From Ghana to Haiti, U.S. leadership and partnership in global health is helping save the lives of millions of children around the world.
On Thursday in Washington, the governments of the U.S., India, and Ethiopia and organizations such as UNICEF are hosting the Child Survival Call to Action, a two-day high-level meeting to secure global commitments to drastically reduce preventable child deaths within a generation. Vaccines are critical to this effort.
Every 20 seconds a child dies of a vaccine-preventable disease. That's 1.7 million each year. Vaccines routinely given to American children can give lifelong protection against a wide range of illnesses, including the main causes of two of the leading childhood killers -- pneumonia and severe diarrhea. Because the overwhelming majority of these deaths occur in poorer countries, it is critical to get these life-saving vaccines there as well.
The preventive power of vaccines makes these miracles of science one of the most successful and cost-effective ways to save lives and ensure healthy families and whole communities. Vaccines save money by reducing the costs for repeated medical treatment and long-term disability and the loss of productivity for parents who must miss work to care for sick children.
The International Vaccine Access Center (IVAC) at the Johns Hopkins Bloomberg School of Public Health has just released new data on the estimated benefits of vaccine use over the period of 2011-2020. IVAC estimates that the use of just three vaccines -- a small number of the vaccines GAVI is rolling out in developing countries -- against pneumococcal disease, rotavirus, and Haemophilus influenzae type b, can prevent 3.7 million children under five from dying from disease; avert 101 million cases of illness; more than 2.9 million long-term disabilities; and $62.7 billion in treatment costs and economic losses. That's huge savings -- in money, and in lives.
The Global Alliance for Vaccines and Immunisation (GAVI) is a public-private partnership that works with governments in the developed and developing world, vaccine producers, civil society organizations, the Bill & Melinda Gates Foundation and others to provide life-saving vaccines to children in poorer nations. The U.S. government has been a critical supporter of this initiative since it was launched in 2000.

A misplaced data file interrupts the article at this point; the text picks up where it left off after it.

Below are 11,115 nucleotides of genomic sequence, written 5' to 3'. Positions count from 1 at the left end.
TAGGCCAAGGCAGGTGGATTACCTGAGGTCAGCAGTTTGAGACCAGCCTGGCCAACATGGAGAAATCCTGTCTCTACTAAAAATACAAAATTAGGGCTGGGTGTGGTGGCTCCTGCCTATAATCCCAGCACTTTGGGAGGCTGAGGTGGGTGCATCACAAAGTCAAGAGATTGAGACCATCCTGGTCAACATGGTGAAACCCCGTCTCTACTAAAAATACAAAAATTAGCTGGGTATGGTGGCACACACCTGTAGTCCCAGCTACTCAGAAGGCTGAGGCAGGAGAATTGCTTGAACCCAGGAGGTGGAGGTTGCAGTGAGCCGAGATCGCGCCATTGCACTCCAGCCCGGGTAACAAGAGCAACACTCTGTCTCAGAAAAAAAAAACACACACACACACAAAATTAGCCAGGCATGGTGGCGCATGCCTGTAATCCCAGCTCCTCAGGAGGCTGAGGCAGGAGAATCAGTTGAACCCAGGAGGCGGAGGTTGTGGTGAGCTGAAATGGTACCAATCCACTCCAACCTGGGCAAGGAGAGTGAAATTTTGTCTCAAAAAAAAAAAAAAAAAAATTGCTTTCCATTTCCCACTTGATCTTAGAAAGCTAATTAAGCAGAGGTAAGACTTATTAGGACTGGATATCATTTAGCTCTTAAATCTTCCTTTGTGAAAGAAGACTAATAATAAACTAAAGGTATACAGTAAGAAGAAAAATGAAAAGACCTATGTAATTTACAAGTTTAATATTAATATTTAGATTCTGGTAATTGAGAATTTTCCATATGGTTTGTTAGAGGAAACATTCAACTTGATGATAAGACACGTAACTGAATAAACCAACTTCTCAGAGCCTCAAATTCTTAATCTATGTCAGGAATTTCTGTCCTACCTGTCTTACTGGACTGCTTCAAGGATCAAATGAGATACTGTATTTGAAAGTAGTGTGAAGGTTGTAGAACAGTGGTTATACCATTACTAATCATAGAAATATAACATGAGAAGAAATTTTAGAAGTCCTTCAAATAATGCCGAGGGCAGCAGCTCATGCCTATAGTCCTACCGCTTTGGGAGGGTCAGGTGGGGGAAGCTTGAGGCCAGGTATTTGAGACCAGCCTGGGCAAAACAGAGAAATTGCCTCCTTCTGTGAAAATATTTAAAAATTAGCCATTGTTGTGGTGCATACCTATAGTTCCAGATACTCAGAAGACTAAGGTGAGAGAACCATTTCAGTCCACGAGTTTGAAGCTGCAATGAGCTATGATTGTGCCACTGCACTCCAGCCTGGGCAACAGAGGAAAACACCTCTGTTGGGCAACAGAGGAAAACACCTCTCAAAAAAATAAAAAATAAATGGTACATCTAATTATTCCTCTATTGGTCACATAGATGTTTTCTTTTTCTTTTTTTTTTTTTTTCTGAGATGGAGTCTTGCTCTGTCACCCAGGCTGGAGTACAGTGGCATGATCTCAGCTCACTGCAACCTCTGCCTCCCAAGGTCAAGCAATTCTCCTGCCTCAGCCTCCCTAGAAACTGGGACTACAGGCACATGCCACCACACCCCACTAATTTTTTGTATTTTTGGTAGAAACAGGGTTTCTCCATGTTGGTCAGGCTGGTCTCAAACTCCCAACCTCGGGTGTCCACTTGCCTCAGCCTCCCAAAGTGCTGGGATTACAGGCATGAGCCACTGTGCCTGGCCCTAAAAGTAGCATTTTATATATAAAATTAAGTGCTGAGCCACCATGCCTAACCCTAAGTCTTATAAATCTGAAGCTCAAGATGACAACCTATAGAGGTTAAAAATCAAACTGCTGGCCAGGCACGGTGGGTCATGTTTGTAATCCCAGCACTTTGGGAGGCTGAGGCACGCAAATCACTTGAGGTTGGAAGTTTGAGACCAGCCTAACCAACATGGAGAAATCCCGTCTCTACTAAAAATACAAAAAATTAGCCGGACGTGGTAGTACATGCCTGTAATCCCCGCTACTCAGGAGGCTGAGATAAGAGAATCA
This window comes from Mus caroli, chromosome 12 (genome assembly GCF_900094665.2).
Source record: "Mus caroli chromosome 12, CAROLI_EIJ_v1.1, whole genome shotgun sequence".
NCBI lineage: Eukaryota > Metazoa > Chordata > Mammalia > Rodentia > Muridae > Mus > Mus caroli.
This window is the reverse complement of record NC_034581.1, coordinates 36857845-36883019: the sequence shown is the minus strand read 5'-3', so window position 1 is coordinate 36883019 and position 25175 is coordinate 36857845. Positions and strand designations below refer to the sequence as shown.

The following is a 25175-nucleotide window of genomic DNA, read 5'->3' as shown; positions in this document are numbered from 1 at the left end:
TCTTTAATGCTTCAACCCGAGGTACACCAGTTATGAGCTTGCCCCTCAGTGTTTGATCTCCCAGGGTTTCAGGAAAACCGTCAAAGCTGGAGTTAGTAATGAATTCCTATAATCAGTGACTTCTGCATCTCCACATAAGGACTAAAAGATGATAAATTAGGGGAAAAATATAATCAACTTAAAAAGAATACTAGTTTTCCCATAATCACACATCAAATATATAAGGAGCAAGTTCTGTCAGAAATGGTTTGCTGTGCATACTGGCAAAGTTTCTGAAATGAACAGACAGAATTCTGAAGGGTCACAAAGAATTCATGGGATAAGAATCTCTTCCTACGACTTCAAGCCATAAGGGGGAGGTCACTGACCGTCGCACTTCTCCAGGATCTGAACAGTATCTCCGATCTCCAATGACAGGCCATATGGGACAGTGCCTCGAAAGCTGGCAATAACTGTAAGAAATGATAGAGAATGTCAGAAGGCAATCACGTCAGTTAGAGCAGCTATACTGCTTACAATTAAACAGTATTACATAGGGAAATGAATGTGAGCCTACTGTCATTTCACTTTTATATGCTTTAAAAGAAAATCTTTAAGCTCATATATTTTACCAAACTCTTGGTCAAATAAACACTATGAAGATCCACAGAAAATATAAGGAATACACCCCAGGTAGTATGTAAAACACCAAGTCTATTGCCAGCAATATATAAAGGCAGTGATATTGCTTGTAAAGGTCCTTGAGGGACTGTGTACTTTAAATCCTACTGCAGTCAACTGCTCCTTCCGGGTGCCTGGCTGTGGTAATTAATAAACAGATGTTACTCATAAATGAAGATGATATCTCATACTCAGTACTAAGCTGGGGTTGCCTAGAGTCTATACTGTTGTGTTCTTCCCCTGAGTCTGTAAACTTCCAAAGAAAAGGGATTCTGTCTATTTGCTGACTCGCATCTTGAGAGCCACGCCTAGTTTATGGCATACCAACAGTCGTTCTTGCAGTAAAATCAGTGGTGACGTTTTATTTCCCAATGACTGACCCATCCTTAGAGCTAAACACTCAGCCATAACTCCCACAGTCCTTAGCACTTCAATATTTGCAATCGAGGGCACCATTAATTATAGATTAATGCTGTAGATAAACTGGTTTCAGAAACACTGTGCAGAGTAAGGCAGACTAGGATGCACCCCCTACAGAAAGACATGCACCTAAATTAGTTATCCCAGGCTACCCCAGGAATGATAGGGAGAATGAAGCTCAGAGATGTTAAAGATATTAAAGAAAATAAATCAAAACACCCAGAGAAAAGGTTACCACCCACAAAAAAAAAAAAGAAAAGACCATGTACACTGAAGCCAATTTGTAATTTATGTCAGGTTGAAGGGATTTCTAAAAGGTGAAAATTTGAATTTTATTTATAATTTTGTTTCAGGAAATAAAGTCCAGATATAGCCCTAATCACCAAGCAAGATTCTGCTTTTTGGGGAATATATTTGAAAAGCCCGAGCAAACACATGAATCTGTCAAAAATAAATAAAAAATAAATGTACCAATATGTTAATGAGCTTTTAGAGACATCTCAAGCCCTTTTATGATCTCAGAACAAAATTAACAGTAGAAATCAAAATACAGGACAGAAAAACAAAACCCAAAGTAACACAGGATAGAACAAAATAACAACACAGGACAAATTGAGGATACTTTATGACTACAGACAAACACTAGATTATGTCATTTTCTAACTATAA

In partnership with GAVI, USAID, UN and others, in April, Ghana became the first African country to simultaneously introduce vaccines against pneumonia and severe diarrhea. That same month, in Haiti, the first doses of a pentavalent vaccine that protects against five different diseases with three simple shots were given. Nigeria began its pentavalent roll-out last Friday. And over the past year, dozens of other countries have also introduced these new vaccines at an unprecedented pace.
For the first time in history, these new vaccines are also reaching people in the developing world soon after they're available in wealthier countries, eliminating what used to be a delay of 15 years or more.
Nobody gets a free lunch at GAVI. To qualify for support, developing country governments must also contribute to the cost of purchasing their vaccines building financial ownership for vaccines as their economies improve.
Measurable progress is being made and much of it is due to the critical role that vaccines play. With the continued leadership of the U.S. and developing countries, the support of the private sector, and others doing their part, a healthier future for all the world's children can be achieved in our lifetime.
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